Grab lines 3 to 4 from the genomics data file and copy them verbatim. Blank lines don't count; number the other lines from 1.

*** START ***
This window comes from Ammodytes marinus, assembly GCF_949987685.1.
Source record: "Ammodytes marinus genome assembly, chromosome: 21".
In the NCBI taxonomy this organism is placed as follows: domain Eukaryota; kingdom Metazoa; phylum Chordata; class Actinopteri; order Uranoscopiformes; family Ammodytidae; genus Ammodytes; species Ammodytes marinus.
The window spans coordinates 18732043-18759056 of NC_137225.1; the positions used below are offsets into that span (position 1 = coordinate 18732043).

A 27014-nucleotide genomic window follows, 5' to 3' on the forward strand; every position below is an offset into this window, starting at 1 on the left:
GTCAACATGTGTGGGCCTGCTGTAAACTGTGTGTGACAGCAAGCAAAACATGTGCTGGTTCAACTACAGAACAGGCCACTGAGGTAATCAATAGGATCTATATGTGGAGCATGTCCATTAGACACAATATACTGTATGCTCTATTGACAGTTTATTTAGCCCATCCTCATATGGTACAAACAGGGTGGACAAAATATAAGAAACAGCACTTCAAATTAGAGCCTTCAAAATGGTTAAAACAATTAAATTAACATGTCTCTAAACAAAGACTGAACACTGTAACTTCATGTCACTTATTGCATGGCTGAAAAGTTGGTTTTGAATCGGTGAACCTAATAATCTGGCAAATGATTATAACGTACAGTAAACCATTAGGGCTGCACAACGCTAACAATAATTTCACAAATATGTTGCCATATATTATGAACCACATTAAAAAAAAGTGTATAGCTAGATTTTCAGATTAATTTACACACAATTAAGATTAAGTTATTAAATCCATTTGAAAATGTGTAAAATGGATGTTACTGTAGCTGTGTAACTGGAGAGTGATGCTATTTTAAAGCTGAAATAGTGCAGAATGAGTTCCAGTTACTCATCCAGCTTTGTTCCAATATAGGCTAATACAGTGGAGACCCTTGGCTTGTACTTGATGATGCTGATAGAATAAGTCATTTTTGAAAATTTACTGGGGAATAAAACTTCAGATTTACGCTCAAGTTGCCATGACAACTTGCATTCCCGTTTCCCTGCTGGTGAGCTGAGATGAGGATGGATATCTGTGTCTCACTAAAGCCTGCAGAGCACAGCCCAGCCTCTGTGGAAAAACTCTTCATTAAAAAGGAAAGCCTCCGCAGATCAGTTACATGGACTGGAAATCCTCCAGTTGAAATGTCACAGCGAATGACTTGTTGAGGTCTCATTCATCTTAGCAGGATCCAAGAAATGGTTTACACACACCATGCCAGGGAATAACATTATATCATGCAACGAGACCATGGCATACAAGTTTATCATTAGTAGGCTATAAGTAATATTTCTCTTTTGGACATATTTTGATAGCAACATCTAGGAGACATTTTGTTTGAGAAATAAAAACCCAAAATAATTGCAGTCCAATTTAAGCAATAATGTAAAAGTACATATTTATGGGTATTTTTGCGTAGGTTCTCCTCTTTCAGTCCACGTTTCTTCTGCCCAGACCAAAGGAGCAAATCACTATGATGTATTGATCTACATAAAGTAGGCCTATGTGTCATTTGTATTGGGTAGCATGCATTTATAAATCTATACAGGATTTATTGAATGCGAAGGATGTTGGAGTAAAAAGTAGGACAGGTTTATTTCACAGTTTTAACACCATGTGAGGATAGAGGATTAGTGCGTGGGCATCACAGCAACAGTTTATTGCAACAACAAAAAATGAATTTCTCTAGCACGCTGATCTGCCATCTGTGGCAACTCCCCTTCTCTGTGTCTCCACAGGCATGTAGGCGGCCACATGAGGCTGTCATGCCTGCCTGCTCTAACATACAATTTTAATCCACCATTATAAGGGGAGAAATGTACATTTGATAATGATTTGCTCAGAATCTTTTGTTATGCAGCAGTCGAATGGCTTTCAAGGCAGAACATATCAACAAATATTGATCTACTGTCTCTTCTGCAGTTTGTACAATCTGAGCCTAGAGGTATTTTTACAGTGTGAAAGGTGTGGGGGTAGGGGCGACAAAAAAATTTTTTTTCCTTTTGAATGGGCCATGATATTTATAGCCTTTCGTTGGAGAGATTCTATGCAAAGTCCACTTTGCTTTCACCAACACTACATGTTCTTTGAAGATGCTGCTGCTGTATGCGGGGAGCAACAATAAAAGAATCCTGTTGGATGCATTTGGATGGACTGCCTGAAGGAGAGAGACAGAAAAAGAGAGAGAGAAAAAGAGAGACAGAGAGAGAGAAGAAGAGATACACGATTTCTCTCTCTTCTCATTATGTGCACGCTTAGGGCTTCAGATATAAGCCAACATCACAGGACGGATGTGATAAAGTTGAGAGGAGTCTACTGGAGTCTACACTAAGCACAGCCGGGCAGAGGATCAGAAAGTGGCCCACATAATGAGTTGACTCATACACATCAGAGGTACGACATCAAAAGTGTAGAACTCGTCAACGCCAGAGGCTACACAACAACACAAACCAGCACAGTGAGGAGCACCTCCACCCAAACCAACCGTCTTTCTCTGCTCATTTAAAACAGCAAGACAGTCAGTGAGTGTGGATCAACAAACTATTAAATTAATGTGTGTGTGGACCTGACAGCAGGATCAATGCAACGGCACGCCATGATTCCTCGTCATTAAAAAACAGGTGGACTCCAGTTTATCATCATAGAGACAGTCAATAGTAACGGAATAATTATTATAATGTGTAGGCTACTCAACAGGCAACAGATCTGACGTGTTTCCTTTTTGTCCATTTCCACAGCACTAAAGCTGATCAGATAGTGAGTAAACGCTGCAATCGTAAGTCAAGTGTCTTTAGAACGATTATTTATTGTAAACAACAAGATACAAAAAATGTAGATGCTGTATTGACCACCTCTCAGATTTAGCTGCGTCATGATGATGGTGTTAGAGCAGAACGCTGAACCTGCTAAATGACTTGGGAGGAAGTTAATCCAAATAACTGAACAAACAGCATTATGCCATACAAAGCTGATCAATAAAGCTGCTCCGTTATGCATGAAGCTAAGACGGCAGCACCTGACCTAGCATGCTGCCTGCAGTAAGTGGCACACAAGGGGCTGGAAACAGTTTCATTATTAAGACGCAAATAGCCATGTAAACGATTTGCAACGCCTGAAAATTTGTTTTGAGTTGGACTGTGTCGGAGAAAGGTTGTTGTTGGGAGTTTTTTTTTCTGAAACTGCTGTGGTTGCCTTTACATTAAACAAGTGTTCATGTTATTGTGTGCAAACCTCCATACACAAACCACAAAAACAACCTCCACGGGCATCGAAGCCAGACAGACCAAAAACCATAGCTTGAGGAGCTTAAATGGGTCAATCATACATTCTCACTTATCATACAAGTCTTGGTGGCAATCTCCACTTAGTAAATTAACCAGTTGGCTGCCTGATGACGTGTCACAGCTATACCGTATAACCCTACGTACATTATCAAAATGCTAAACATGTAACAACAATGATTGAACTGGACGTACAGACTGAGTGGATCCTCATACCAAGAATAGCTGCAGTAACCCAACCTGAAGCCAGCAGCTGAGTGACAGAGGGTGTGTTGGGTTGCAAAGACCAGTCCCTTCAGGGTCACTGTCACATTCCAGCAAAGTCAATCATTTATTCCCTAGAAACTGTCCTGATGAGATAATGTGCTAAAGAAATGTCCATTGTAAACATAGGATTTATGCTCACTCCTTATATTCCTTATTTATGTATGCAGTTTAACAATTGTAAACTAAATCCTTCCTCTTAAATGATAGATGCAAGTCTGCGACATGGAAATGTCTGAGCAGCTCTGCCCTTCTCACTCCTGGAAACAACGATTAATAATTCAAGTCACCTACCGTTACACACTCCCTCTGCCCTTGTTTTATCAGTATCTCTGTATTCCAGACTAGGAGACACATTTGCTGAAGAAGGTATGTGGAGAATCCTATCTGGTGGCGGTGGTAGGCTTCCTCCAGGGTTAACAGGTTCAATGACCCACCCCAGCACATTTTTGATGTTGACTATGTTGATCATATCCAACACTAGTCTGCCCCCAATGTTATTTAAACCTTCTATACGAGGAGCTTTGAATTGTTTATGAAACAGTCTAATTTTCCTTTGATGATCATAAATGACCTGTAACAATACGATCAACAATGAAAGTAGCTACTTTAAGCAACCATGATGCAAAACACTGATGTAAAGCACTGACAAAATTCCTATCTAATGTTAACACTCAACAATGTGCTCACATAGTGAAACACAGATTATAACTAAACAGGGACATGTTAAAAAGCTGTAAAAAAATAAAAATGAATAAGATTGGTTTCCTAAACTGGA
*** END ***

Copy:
In the NCBI taxonomy this organism is placed as follows: domain Eukaryota; kingdom Metazoa; phylum Chordata; class Actinopteri; order Uranoscopiformes; family Ammodytidae; genus Ammodytes; species Ammodytes marinus.
The window spans coordinates 18732043-18759056 of NC_137225.1; the positions used below are offsets into that span (position 1 = coordinate 18732043).